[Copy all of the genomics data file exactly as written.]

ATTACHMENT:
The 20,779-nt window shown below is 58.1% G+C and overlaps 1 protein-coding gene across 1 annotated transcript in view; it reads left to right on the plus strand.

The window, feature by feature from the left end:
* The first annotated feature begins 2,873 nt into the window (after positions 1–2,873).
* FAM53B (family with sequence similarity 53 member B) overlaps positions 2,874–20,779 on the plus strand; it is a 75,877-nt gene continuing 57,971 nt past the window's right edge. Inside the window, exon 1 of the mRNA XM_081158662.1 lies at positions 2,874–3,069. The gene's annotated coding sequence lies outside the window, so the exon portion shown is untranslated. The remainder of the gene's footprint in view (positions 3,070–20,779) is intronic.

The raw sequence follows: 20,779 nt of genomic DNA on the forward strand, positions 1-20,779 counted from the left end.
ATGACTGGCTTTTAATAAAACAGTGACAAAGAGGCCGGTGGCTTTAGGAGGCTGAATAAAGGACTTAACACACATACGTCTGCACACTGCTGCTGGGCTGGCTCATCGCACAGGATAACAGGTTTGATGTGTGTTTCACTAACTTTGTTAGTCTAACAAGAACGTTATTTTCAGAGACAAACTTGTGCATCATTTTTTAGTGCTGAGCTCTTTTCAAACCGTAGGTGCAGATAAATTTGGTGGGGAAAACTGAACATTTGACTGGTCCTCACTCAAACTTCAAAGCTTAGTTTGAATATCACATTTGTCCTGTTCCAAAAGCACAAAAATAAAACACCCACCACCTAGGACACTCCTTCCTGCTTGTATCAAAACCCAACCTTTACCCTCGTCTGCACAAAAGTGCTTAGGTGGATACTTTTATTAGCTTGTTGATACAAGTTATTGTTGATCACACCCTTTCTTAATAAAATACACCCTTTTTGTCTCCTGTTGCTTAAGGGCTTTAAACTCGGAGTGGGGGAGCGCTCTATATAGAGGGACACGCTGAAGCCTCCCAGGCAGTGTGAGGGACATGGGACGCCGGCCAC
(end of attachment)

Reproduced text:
The 20,779-nt window shown below is 58.1% G+C and overlaps 1 protein-coding gene across 1 annotated transcript in view; it reads left to right on the plus strand.

The window, feature by feature from the left end:
* The first annotated feature begins 2,873 nt into the window (after positions 1–2,873).
* FAM53B (family with sequence similarity 53 member B) overlaps positions 2,874–20,779 on the plus strand; it is a 75,877-nt gene continuing 57,971 nt past the window's right edge. Inside the window, exon 1 of the mRNA XM_081158662.1 lies at positions 2,874–3,069. The gene's annotated coding sequence lies outside the window, so the exon portion shown is untranslated. The remainder of the gene's footprint in view (positions 3,070–20,779) is intronic.

The raw sequence follows: 20,779 nt of genomic DNA on the forward strand, positions 1-20,779 counted from the left end.
ATGACTGGCTTTTAATAAAACAGTGACAAAGAGGCCGGTGGCTTTAGGAGGCTGAATAAAGGACTTAACACACATACGTCTGCACACTGCTGCTGGGCTGGCTCATCGCACAGGATAACAGGTTTGATGTGTGTTTCACTAACTTTGTTAGTCTAACAAGAACGTTATTTTCAGAGACAAACTTGTGCATCATTTTTTAGTGCTGAGCTCTTTTCAAACCGTAGGTGCAGATAAATTTGGTGGGGAAAACTGAACATTTGACTGGTCCTCACTCAAACTTCAAAGCTTAGTTTGAATATCACATTTGTCCTGTTCCAAAAGCACAAAAATAAAACACCCACCACCTAGGACACTCCTTCCTGCTTGTATCAAAACCCAACCTTTACCCTCGTCTGCACAAAAGTGCTTAGGTGGATACTTTTATTAGCTTGTTGATACAAGTTATTGTTGATCACACCCTTTCTTAATAAAATACACCCTTTTTGTCTCCTGTTGCTTAAGGGCTTTAAACTCGGAGTGGGGGAGCGCTCTATATAGAGGGACACGCTGAAGCCTCCCAGGCAGTGTGAGGGACATGGGACGCCGGCCAC